It is ironic that Cronkite reported on both battles of desperation, accurately reporting the Bravery and steadfastness of World War Troops who pushed back the Nazi’s, but labeling our decisive victory in Tet as a “stalemate” and “unwinnable” in a broadcast aired on February 27, 1968 upon his return to America from Viet Nam and ending that broadcast with,

“it is increasingly clear to this reporter that the only rational way out then will be to negotiate, not as victors, but as an honorable people who lived up to their pledge to defend democracy, and did the best they could.”

7 posted on 07/31/2009 2:52:03 AM PDT by Proud_USA_Republican ("The problem with socialism is that you eventually run out of other people's money.")
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To: piytar
"I have refrained from commenting on Cronkite for the simple reason that I don’t like speaking ill of the dead."

Cronkite, arguably, helped cause the death of thousands if not millions--US Military personnel, South Vietnamese military and civilians--during and in the wake of the Vietnam War. Our "loss" there, engineered by him and others like him has, arguably, inspired other trash like Miss Crissy, the former sports commentator punk and others to give aid and comfort to our enemies and caused unwarranted deaths. I think of him and many others like him as little Joseph Goebbels clones and damn them all to hell if it were in my power to do so.

8 posted on 07/31/2009 2:59:13 AM PDT by RushLake (Liberalism--Terrorism financed by your tax dollars.)
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To: Rummyfan
We can focus on Cronkite but who raised him up? Who determined what he would read to the nation every evening?

Actually, Cronkite and obama have a lot in common

9 posted on 07/31/2009 3:01:55 AM PDT by fso301
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To: Proud_USA_Republican
First happy picture of Walt and the Klintons

Turns out, Billy Blob Slick had thoughts about the "Other Girl in the Blue Dress":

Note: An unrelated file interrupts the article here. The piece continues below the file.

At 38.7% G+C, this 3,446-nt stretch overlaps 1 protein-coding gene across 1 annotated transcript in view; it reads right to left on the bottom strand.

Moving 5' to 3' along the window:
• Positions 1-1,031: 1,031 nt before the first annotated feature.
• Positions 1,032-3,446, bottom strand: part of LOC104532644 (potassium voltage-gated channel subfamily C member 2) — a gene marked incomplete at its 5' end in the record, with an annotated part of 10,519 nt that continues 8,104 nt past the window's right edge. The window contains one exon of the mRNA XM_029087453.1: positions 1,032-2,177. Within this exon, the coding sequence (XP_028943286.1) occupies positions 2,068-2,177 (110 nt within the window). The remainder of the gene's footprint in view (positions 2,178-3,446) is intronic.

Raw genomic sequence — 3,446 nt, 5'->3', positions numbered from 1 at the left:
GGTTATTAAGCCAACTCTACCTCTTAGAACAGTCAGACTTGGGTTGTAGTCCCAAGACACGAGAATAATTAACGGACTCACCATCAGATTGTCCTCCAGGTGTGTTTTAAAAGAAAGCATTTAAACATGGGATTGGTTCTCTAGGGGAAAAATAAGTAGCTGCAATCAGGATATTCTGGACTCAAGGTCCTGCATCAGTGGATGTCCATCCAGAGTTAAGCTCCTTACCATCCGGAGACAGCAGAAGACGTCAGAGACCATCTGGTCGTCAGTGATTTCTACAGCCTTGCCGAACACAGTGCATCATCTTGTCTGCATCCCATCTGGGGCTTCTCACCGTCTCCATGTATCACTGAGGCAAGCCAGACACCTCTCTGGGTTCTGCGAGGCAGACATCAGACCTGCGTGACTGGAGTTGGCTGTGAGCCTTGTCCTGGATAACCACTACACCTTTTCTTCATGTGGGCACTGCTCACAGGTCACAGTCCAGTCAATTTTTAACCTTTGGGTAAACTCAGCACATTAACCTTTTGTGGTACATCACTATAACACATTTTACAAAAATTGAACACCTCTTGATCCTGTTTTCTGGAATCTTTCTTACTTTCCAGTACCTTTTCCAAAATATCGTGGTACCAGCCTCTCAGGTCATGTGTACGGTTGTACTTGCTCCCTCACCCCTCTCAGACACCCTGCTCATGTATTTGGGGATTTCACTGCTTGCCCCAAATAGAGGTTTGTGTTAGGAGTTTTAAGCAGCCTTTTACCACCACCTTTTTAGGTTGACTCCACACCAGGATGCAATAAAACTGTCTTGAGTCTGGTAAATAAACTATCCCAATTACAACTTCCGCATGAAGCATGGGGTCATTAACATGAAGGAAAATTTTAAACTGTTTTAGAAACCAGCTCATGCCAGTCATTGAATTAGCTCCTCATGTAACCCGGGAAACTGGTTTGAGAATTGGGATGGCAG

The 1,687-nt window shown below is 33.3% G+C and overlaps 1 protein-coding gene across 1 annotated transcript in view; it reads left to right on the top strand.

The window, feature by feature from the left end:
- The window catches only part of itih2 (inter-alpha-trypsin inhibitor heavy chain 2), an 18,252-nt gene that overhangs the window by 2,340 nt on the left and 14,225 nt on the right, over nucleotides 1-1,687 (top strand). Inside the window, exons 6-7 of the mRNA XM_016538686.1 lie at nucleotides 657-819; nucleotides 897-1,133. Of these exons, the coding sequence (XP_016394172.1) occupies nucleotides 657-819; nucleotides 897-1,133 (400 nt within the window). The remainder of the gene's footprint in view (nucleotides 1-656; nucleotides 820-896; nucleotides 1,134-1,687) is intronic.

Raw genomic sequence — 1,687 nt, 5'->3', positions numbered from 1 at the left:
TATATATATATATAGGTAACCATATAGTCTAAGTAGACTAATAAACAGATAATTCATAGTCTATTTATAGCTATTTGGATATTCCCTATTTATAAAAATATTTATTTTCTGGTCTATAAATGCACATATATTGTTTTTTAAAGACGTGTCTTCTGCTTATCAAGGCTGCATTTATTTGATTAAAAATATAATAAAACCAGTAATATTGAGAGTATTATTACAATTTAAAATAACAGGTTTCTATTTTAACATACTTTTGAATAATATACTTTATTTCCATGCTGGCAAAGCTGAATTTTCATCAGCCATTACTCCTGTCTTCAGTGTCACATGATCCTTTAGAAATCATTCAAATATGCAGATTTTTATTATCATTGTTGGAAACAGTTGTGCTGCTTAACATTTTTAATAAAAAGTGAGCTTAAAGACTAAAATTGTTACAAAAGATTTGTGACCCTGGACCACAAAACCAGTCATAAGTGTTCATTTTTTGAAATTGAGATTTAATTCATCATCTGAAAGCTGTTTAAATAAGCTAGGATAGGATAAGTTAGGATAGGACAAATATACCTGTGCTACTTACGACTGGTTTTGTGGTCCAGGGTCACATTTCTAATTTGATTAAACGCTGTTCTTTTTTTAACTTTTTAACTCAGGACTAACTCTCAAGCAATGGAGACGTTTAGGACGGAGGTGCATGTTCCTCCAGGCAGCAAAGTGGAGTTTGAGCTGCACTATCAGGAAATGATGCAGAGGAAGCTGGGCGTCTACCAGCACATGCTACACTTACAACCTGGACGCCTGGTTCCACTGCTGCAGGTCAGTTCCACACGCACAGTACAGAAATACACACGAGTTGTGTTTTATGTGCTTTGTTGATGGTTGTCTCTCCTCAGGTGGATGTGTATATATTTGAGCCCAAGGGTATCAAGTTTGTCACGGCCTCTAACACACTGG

10 posted on 07/31/2009 3:44:23 AM PDT by jws3sticks (Sarah Palin forever!)
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To: Rummyfan

Uncle Walter survived only because at the time there were only three TV networks all pretty much on the same page politically. In our new media world where more and more people are turning to the broader opinions of cable news and the Internet, Walter would be little better than Katie Couric.

11 posted on 07/31/2009 6:03:46 AM PDT by The Great RJ ("The problem with socialism is that you eventually run out of other people's money." M. Thatcher)
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To: Rummyfan


Our Uncle Walter's not right in the head
He's been that way all his life, my mother said
Its not that he's violent or falls down the stairs
Its just he goes waltzing, waltzing with bears

He goes wa wa wa waltzing, waltzing with bears
Raggy bears, shaggy bears, baggy bears too
There's nothing on earth Uncle Walter won't do
So he can go waltzing, wa wa wa waltzing
He can go waltzing, waltzing with bears

I went to his room in the middle of the night
I tiptoed in and I turned on the light
But to my surprise, he was nowhere in sight
For my Uncle Walter goes waltzing at night

We gave Uncle Walter a new coat to wear
When he came home it was covered with hair
Lately I've noticed several new tears
I think Uncle Walter's been waltzing with bears


We told Uncle Walter that he should be good
Do all the things that we think he should
But I know that he'd rather be out in the wood
I'm afraid we might loose Uncle Walter for good


Well we begged and we pleaded, "Oh please won't you stay"
Managed to keep him at home for a day
But the bears all barged in and they took him away
Now he's dancing with pandas,
And he can't understand us
And the bears all demand at least one waltz a day

Oh, you mean thats a different uncle Walter?
12 posted on 07/31/2009 9:39:06 AM PDT by Fichori (Make a liberal cry.... Donate -> <-)